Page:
President Buhari said a Report on the proposed visits is expected to be forwarded to the Presidential Committee on Correctional Service Reform and Decongestion Secretariat, Federal Ministry of Justice, Abuja for compilation and onward transmission to his office.
He also suggested to the Hon. Chief Justice of Nigeria to “at this stage, consider taking immediate steps as appropriate to ensure the setting up or designation of Special Courts in all States, including the FCT, “ to try cases of armed robbery, banditry, kidnapping and other serious offences, in order to facilitate speedy trials.
“There is the need to ensure that the Chief Judges of States and FCT High Courts direct lower courts to comply with requirements of the Administration of Criminal Justice Act/Law in issuing remand warrants in criminal cases especially in cases which are not within their jurisdiction,” he said.
According to the President, “this will regulate the volume of entry of Awaiting Trial Inmates into custodial centres.”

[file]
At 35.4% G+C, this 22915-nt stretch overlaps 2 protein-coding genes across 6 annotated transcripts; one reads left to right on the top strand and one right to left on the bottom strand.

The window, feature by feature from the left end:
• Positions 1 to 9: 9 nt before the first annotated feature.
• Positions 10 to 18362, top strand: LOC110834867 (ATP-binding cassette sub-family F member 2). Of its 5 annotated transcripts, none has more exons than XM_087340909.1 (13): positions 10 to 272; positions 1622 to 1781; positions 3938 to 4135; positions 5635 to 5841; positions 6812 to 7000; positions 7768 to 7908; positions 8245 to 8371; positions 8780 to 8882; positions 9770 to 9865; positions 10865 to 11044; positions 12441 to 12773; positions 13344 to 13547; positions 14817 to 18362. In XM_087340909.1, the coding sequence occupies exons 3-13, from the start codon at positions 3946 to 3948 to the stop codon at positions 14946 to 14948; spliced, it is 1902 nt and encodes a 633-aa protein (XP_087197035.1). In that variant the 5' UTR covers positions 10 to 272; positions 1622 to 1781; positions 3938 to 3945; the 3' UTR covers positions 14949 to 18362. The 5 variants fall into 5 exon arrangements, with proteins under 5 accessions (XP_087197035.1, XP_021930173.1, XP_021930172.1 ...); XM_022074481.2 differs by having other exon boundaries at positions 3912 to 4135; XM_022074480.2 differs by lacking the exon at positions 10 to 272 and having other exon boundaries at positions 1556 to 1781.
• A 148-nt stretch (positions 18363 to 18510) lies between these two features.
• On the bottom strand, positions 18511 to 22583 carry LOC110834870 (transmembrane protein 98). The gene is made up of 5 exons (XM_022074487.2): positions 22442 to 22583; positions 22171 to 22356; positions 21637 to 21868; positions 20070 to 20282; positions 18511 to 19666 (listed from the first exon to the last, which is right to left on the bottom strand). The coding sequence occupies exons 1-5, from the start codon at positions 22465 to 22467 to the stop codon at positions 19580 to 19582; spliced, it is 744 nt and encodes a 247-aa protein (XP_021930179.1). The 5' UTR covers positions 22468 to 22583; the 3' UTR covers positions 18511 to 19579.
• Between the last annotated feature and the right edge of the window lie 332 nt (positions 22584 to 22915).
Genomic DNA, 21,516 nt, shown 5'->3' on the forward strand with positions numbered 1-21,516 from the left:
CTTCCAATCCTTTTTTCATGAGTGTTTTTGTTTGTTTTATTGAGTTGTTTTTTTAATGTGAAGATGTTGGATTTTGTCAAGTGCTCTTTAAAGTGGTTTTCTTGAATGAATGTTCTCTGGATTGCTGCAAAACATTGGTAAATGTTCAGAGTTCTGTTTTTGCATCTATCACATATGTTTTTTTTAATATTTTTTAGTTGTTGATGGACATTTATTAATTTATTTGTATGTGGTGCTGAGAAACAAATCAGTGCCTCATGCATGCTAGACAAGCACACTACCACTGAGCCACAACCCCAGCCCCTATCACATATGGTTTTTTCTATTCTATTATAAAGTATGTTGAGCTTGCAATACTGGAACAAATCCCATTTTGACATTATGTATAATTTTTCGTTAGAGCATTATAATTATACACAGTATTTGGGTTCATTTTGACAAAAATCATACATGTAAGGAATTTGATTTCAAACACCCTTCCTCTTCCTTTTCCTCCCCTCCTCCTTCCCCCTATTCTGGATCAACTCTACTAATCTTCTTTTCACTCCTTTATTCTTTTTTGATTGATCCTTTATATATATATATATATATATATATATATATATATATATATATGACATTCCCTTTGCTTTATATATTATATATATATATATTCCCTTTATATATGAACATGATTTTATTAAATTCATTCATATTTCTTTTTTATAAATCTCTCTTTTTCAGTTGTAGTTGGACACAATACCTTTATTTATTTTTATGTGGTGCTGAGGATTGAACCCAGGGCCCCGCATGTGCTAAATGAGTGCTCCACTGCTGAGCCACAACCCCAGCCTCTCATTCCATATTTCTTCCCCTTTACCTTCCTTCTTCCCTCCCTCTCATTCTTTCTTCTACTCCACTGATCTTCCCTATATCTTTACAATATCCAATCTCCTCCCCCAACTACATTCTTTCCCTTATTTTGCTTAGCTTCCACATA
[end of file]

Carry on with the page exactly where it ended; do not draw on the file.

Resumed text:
Prison decongestion has been a major topic in the Nigerian political and social space. Year after year, human right organizations call on the Nigerian government to administer principles of criminal justice law as the courts and law enforcement agents carry out their duty.
In November 2019, the Cleen Foundation in collaboration with the McArthur Foundation deliberated on how to decongest Nigerian prisons, at the ACJA/L working group meeting held in Kaduna. The discussion became necessary because the number of inmates per prison continued to outgrow the prisons’ capacity – and that’s the case with every prison in Nigeria.
The push to effect the needed change in the prisons always ended on the table of discussion, and life continues; more people get added to the already choked walls. With the courts overwhelmed with cases and the police on rampage of indiscriminate arrests of citizens, there has been every day addition to the problem.
In March, the Minister of Interior Rauf Aragbesola, spurred by WHO’s advise to decongest prisons over coronavirus, called on stakeholders to facilitate measures to minimize the number of inmates in the Nigerian Correctional Services (NCoS) to prevent the spread of coronavirus.